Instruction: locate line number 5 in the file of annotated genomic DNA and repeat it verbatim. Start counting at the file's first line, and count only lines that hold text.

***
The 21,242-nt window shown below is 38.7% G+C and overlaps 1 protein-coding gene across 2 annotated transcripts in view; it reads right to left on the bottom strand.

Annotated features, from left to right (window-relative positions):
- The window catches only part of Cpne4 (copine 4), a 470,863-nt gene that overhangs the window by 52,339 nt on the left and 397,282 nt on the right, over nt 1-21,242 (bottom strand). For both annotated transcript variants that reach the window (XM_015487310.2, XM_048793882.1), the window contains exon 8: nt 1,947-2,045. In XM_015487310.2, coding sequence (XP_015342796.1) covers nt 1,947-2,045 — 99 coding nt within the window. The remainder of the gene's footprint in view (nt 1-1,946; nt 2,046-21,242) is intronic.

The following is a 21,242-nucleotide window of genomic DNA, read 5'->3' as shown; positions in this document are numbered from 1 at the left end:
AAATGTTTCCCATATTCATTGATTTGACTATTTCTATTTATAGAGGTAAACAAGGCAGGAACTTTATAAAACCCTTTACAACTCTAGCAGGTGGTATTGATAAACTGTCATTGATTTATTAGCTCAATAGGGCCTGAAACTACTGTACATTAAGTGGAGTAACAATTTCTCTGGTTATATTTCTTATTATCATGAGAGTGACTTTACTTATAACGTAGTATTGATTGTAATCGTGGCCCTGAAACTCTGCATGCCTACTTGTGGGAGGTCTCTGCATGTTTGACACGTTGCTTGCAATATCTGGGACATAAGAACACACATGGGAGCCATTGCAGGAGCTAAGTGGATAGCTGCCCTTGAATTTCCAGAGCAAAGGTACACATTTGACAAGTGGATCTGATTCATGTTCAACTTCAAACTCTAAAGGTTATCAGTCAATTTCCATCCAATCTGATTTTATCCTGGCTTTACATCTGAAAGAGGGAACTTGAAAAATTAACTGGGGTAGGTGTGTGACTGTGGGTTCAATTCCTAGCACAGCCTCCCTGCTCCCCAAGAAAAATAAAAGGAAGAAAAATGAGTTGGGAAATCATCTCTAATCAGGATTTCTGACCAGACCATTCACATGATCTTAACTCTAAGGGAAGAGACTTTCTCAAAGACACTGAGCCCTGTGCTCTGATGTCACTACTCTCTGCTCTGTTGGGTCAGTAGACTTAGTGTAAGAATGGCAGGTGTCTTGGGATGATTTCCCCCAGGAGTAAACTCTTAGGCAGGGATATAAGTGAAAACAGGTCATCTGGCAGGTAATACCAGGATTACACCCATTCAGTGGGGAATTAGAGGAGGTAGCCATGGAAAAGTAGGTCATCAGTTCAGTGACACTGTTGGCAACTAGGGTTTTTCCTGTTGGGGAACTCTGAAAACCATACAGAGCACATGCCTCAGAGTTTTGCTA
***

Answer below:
AAATGTTTCCCATATTCATTGATTTGACTATTTCTATTTATAGAGGTAAACAAGGCAGGAACTTTATAAAACCCTTTACAACTCTAGCAGGTGGTATTGATAAACTGTCATTGATTTATTAGCTCAATAGGGCCTGAAACTACTGTACATTAAGTGGAGTAACAATTTCTCTGGTTATATTTCTTATTATCATGAGAGTGACTTTACTTATAACGTAGTATTGATTGTAATCGTGGCCCTGAAACTCTGCATGCCTACTTGTGGGAGGTCTCTGCATGTTTGACACGTTGCTTGCAATATCTGGGACATAAGAACACACATGGGAGCCATTGCAGGAGCTAAGTGGATAGCTGCCCTTGAATTTCCAGAGCAAAGGTACACATTTGACAAGTGGATCTGATTCATGTTCAACTTCAAACTCTAAAGGTTATCAGTCAATTTCCATCCAATCTGATTTTATCCTGGCTTTACATCTGAAAGAGGGAACTTGAAAAATTAACTGGGGTAGGTGTGTGACTGTGGGTTCAATTCCTAGCACAGCCTCCCTGCTCCCCAAGAAAAATAAAAGGAAGAAAAATGAGTTGGGAAATCATCTCTAATCAGGATTTCTGACCAGACCATTCACATGATCTTAACTCTAAGGGAAGAGACTTTCTCAAAGACACTGAGCCCTGTGCTCTGATGTCACTACTCTCTGCTCTGTTGGGTCAGTAGACTTAGTGTAAGAATGGCAGGTGTCTTGGGATGATTTCCCCCAGGAGTAAACTCTTAGGCAGGGATATAAGTGAAAACAGGTCATCTGGCAGGTAATACCAGGATTACACCCATTCAGTGGGGAATTAGAGGAGGTAGCCATGGAAAAGTAGGTCATCAGTTCAGTGACACTGTTGGCAACTAGGGTTTTTCCTGTTGGGGAACTCTGAAAACCATACAGAGCACATGCCTCAGAGTTTTGCTA